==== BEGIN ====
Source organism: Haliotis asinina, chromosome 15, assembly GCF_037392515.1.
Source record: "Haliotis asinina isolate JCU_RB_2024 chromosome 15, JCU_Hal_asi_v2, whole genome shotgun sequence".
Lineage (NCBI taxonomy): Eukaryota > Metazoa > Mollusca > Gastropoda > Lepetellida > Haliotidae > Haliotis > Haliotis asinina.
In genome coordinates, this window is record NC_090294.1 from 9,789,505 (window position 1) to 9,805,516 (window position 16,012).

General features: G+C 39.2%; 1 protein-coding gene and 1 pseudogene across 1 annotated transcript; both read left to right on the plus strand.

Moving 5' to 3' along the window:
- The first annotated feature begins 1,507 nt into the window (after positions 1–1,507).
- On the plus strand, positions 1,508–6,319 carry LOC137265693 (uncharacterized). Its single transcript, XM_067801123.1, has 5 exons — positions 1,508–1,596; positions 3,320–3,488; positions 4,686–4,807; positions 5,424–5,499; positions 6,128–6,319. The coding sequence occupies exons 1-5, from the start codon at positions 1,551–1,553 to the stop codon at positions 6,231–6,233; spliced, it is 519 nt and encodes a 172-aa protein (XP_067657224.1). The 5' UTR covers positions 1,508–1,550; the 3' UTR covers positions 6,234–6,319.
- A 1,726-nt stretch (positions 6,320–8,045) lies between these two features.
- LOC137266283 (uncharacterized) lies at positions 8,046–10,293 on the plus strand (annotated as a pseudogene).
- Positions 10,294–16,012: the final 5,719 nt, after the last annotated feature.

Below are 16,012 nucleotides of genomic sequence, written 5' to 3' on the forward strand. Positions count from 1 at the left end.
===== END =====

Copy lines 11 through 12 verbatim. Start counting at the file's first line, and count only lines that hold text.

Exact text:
- Positions 10,294–16,012: the final 5,719 nt, after the last annotated feature.

Below are 16,012 nucleotides of genomic sequence, written 5' to 3' on the forward strand. Positions count from 1 at the left end.